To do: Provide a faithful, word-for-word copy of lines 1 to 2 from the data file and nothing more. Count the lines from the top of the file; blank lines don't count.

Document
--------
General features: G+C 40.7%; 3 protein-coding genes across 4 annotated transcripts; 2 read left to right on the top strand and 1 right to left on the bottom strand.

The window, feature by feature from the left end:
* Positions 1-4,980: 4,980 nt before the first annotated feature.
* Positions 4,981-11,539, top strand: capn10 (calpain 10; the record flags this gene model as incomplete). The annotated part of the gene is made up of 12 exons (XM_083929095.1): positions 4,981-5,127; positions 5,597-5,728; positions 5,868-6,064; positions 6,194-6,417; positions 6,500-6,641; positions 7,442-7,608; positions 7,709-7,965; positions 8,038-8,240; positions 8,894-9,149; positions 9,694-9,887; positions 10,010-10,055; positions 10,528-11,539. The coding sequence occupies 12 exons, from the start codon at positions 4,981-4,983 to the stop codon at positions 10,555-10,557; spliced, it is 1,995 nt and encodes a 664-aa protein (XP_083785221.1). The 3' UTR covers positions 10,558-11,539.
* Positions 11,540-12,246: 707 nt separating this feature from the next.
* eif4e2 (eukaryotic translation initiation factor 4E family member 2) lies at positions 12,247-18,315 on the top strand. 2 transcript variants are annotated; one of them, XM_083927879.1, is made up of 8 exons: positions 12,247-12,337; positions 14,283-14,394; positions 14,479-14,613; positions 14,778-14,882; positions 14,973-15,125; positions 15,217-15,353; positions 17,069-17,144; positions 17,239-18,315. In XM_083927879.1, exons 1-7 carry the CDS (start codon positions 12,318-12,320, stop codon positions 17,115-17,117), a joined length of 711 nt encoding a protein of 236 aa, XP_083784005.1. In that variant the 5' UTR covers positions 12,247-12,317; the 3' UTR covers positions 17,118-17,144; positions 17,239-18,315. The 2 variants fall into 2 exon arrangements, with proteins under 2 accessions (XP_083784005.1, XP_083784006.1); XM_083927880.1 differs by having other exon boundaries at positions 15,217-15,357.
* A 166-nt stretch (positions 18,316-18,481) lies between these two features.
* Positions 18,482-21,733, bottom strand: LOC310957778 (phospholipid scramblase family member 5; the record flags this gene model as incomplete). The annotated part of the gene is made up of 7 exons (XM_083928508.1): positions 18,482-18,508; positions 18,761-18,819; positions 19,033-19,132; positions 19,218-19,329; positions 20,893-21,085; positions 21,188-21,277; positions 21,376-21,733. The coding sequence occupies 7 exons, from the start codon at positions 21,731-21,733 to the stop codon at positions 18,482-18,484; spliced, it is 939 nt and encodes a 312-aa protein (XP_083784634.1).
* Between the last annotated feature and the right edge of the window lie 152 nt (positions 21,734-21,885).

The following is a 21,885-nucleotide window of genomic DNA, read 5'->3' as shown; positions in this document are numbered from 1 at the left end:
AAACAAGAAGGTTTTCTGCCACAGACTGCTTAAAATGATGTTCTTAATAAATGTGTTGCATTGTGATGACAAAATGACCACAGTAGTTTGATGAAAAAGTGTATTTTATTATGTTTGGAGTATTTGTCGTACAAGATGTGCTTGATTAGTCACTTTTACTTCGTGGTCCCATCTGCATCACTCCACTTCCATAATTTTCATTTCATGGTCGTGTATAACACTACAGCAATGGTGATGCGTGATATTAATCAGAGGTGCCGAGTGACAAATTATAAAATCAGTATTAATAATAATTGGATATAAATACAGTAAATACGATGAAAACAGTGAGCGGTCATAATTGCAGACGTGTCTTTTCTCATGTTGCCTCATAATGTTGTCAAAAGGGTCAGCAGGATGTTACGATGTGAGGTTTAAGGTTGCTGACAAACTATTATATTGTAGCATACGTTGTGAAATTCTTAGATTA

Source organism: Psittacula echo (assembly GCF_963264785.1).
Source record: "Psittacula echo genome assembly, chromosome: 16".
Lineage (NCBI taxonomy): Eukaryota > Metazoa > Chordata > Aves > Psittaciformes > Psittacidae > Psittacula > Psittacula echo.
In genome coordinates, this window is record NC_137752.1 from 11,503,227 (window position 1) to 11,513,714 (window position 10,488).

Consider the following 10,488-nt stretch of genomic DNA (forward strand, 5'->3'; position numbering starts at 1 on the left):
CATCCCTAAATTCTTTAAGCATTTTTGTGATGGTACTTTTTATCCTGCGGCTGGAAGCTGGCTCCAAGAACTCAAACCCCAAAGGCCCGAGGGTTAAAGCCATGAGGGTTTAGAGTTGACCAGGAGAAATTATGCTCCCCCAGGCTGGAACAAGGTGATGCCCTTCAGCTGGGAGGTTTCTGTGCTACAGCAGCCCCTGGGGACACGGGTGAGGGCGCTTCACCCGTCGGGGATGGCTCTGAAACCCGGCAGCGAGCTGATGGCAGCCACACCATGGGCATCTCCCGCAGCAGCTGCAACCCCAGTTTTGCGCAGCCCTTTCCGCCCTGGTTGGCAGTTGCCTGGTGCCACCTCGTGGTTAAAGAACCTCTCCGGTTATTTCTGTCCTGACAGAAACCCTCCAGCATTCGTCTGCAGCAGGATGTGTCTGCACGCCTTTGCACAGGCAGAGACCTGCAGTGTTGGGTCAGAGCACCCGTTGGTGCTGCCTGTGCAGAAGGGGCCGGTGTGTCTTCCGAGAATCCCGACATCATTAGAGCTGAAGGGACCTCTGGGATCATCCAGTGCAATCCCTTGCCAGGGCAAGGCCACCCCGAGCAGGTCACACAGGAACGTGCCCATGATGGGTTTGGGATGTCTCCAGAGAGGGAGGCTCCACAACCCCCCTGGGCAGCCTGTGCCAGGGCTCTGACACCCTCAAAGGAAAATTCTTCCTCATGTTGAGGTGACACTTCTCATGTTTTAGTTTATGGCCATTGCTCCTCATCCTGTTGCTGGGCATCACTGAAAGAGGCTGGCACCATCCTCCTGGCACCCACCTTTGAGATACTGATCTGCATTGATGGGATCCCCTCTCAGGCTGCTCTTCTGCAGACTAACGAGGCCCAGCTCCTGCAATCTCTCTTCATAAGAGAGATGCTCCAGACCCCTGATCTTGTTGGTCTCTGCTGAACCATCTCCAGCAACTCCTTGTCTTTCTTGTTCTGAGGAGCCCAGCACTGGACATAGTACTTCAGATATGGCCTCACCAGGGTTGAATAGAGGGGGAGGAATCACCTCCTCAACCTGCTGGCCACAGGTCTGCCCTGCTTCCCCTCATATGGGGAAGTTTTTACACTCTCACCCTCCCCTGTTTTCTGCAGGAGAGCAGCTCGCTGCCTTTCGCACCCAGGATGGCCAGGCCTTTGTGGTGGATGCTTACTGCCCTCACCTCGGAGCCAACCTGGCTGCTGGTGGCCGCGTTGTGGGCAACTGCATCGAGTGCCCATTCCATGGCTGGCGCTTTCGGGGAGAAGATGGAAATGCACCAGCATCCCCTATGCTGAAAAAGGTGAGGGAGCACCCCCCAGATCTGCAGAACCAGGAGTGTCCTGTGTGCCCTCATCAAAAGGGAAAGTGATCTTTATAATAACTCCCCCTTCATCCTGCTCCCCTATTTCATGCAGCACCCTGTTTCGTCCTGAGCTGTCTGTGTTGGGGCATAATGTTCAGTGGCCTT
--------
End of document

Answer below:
General features: G+C 40.7%; 3 protein-coding genes across 4 annotated transcripts; 2 read left to right on the top strand and 1 right to left on the bottom strand.

The window, feature by feature from the left end: